Abstract: FR-PO1078

Safety and Cardiovascular Efficacy of Spironolactone (SPL) in Dialysis-Dependent ESRD (SPin-D): A Pilot Trial of the NIDDK Hemodialysis Novel Therapies Consortium

Session Information

Category: Dialysis

  • 606 Dialysis: Epidemiology, Outcomes, Clinical Trials - Cardiovascular

Authors

  • Charytan, David M., Brigham and Women's Hospital/Harvard Medical School, Brookline, Massachusetts, United States
  • Dember, Laura M., University of Pennsylvania Perelman School of Medicine, Philadelphia, Pennsylvania, United States
  • Himmelfarb, Jonathan, Kidney Research Institute, Seattle, Washington, United States
  • Ikizler, Talat Alp, Vanderbilt University Medical Center, Nashville, Tennessee, United States
  • Raj, Dominic S., GWU Medical Faculty Associates, Washington, District of Columbia, United States
  • Hsu, Jesse Yenchih, University of Pennsylvania, Philadelphia, Pennsylvania, United States
  • Landis, J. Richard, University of Pennsylvania, Philadelphia, Pennsylvania, United States
  • Kimmel, Paul L., National Institute of Diabetes and Digestive Kidney Diseases (NIDDK), Bethesda, Maryland, United States
  • Kusek, John W., NIDDK, Bethesda, Maryland, United States
  • Kliger, Alan S., Yale New Haven Health System, New Haven, Connecticut, United States
Background


Small trials suggest that SPL reduces cardiovascular events in maintenance hemodialysis patients but the optimal dose for a large, clinical outcomes trial is unknown.

Methods

Multicenter, randomized, double-blind placebo(PL)-controlled trial of SPL at 12.5, 25, or 50 mg per day for 36 weeks for patients receiving maintenance hemodialysis. The trial aimed to evaluate safety (primary) and generate estimates of efficacy on cardiac structure and function. Randomization was based on a 2:1 ratio for PL vs each SPL dose.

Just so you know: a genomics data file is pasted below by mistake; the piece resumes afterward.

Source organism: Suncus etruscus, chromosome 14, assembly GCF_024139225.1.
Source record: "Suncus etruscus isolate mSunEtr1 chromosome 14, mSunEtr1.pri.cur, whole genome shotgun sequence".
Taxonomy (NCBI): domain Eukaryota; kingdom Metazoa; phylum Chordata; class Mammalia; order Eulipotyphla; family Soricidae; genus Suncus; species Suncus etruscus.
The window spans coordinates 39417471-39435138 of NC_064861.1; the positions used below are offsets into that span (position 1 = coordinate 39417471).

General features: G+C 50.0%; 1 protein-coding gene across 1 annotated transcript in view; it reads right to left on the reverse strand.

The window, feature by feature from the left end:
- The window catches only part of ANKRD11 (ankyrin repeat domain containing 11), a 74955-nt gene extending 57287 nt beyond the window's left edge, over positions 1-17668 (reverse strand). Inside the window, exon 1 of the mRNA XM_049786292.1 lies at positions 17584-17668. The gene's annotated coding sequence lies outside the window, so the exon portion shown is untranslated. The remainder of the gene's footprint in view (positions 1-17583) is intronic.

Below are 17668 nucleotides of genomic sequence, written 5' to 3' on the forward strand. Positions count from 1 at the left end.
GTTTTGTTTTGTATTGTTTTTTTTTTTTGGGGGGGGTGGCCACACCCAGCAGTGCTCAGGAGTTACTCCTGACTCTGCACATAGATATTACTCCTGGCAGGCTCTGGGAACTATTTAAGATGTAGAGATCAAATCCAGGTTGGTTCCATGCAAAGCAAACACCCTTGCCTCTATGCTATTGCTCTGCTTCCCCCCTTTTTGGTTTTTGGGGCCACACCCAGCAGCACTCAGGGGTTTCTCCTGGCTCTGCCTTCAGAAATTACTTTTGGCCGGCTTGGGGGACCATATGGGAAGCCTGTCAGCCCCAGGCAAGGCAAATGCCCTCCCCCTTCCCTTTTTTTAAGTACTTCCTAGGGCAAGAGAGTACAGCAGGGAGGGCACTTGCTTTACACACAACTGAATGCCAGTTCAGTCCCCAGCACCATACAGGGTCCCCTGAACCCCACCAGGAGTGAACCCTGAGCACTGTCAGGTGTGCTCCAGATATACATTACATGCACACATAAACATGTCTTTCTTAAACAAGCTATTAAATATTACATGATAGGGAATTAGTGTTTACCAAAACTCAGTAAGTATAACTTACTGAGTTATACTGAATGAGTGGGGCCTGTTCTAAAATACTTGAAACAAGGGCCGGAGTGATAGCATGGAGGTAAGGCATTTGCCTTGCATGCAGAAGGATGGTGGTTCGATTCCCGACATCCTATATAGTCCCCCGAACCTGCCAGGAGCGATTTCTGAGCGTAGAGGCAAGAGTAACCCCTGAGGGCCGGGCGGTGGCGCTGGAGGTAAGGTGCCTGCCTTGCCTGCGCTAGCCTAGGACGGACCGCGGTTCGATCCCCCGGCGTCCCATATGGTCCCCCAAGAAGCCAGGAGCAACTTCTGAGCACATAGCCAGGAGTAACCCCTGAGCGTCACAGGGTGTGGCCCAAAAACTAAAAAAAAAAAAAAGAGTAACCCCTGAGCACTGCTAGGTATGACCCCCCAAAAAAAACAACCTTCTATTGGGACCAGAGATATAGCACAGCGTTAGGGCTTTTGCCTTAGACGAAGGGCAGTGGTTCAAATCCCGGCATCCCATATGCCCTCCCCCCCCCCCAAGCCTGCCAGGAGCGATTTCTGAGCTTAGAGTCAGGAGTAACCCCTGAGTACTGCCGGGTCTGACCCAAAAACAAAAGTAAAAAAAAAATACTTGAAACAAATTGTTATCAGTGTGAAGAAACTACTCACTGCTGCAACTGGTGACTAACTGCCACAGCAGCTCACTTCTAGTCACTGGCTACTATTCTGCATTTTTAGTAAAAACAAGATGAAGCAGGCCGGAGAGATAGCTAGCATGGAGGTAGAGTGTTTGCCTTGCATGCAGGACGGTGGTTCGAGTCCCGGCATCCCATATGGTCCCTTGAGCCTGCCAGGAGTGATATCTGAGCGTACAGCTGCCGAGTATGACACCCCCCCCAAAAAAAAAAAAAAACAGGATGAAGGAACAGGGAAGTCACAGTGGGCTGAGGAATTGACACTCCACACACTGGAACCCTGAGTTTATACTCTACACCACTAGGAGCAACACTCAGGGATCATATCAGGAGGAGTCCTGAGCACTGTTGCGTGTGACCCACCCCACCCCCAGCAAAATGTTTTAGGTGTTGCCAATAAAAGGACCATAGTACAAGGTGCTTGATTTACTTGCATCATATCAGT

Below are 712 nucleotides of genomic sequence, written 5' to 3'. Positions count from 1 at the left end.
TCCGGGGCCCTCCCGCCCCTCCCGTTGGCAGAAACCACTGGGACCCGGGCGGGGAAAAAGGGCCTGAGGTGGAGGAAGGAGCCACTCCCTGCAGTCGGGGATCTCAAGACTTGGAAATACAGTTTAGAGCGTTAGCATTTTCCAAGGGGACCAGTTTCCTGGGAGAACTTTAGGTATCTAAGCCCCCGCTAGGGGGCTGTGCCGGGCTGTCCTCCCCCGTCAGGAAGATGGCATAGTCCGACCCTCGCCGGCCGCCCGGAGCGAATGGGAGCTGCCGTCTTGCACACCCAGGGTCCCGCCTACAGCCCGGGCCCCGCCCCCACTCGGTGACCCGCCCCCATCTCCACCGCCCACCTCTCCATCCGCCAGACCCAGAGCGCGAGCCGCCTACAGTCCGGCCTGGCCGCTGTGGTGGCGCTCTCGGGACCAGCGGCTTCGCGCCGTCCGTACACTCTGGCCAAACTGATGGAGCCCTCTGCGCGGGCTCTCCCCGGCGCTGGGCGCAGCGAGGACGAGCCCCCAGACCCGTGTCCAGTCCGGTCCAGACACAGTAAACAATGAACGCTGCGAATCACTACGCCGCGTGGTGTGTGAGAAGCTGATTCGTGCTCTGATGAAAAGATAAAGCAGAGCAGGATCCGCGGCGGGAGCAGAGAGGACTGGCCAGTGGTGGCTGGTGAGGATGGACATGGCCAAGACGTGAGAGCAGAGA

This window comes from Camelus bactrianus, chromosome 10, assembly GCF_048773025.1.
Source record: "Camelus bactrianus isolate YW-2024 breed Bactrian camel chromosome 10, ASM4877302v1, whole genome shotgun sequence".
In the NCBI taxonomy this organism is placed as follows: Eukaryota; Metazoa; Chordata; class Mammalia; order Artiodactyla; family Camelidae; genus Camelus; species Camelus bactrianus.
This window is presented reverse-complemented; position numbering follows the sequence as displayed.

Results


129 patients were randomized. Hyperkalemia and hypotension events were more frequent with SPL 50 mg/day than with lower doses, but did not result in more frequent study drug reduction or discontinuation than PL (Table). There were no differences in change from baseline to week 36 in the primary efficacy measure of diastolic function.

Conclusion

SPL appears to be reasonably safe at doses ranging from 12.5 to 50 mg per day in a clinical trial setting with regular monitoring. The greater rate of hyperkalemia at 50 mg suggests that safety measures such as dose titration/reduction algorithms should be incorporated in a clinical outcomes trial if a 50 mg dose is used.

Safety Outcomes
 Placebo
N=51
SPL 12.5 mg
N=27
SPL 25 mg
N=26
SPL 50 mg
N=25
P value for trendP value SPL vs Placebo
Primary      
K >6.5 mEq/L, # per 100 pt-wk1.200.710.552.420.080.90
Serious hypotension1, # per 100 pt-wk00.3000.30NE6NE6
Secondary      
Serious hyperkalemia2, # per 100 pt-wk0.300.2001.51NE60.16
K >6.0 mEq/L, # per 100 pt-wk3.502.122.185.040.080.50
Per-patient K, mEq/L, mean (SD)4.84 (0.50)4.85 (0.44)4.76 (0.43)4.96 (0.43)0.470.84
Recurrent intra-dialytic hypotension3, # per 100 pt-wk4.143.944.256.750.010.17
Inter-dialytic hypotension4, # per 100 pt-wk0.850.810.870.910.590.73
Study drug reduction or discontinuation, # (%)15 (29.4)4 (14.8)6 (23.1)8 (32.0)0.600.42
Death5,,# (%)2 (3.9)02 (7.7)1 (4.0)NE6>0.99

1Requiring hospitalization or ER visit. 2Requiring hospitalization, extra dialysis, or resin. 3Systolic bp<80 or treatment for hypotension during 3 dialysis sessions within 30 days. 4Systolic bp <90 or change in bp medication for hypotension between dialysis sessions. 5No deaths due to hyperkalemia. 6Non-estimable due to 0 values in ≥1 group.

Funding

  • NIDDK Support